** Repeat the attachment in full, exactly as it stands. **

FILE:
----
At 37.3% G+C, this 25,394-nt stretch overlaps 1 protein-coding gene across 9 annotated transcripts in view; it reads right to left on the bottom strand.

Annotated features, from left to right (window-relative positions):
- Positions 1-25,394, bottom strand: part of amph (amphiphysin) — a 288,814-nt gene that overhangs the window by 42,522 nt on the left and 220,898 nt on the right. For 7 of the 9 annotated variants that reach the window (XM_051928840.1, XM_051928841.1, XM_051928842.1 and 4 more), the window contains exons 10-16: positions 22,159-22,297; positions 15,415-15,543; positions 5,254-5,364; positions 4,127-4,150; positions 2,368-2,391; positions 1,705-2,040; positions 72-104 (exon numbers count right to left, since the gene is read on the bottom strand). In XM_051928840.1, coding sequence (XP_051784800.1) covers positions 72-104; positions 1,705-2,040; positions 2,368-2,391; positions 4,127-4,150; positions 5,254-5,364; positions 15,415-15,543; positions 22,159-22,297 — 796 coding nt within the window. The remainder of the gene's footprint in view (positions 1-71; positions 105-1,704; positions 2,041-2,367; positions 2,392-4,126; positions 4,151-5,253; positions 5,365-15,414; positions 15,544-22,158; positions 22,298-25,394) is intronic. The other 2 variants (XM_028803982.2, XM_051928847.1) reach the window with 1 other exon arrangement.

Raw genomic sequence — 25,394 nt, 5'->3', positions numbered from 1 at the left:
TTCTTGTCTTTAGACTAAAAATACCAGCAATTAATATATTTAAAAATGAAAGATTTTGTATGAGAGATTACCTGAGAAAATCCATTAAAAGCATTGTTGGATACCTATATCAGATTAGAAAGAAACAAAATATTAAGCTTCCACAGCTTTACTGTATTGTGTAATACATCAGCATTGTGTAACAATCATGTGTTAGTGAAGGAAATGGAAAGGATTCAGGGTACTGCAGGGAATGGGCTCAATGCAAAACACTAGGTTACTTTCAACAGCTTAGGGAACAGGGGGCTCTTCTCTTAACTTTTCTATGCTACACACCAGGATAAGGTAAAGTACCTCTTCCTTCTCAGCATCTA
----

At 37.3% G+C, this 25,394-nt stretch overlaps 1 protein-coding gene across 9 annotated transcripts in view; it reads right to left on the bottom strand.

Annotated features, from left to right (window-relative positions):
- Positions 1-25,394, bottom strand: part of amph (amphiphysin) — a 288,814-nt gene that overhangs the window by 42,522 nt on the left and 220,898 nt on the right. For 7 of the 9 annotated variants that reach the window (XM_051928840.1, XM_051928841.1, XM_051928842.1 and 4 more), the window contains exons 10-16: positions 22,159-22,297; positions 15,415-15,543; positions 5,254-5,364; positions 4,127-4,150; positions 2,368-2,391; positions 1,705-2,040; positions 72-104 (exon numbers count right to left, since the gene is read on the bottom strand). In XM_051928840.1, coding sequence (XP_051784800.1) covers positions 72-104; positions 1,705-2,040; positions 2,368-2,391; positions 4,127-4,150; positions 5,254-5,364; positions 15,415-15,543; positions 22,159-22,297 — 796 coding nt within the window. The remainder of the gene's footprint in view (positions 1-71; positions 105-1,704; positions 2,041-2,367; positions 2,392-4,126; positions 4,151-5,253; positions 5,365-15,414; positions 15,544-22,158; positions 22,298-25,394) is intronic. The other 2 variants (XM_028803982.2, XM_051928847.1) reach the window with 1 other exon arrangement.

Raw genomic sequence — 25,394 nt, 5'->3', positions numbered from 1 at the left:
TTCTTGTCTTTAGACTAAAAATACCAGCAATTAATATATTTAAAAATGAAAGATTTTGTATGAGAGATTACCTGAGAAAATCCATTAAAAGCATTGTTGGATACCTATATCAGATTAGAAAGAAACAAAATATTAAGCTTCCACAGCTTTACTGTATTGTGTAATACATCAGCATTGTGTAACAATCATGTGTTAGTGAAGGAAATGGAAAGGATTCAGGGTACTGCAGGGAATGGGCTCAATGCAAAACACTAGGTTACTTTCAACAGCTTAGGGAACAGGGGGCTCTTCTCTTAACTTTTCTATGCTACACACCAGGATAAGGTAAAGTACCTCTTCCTTCTCAGCATCTA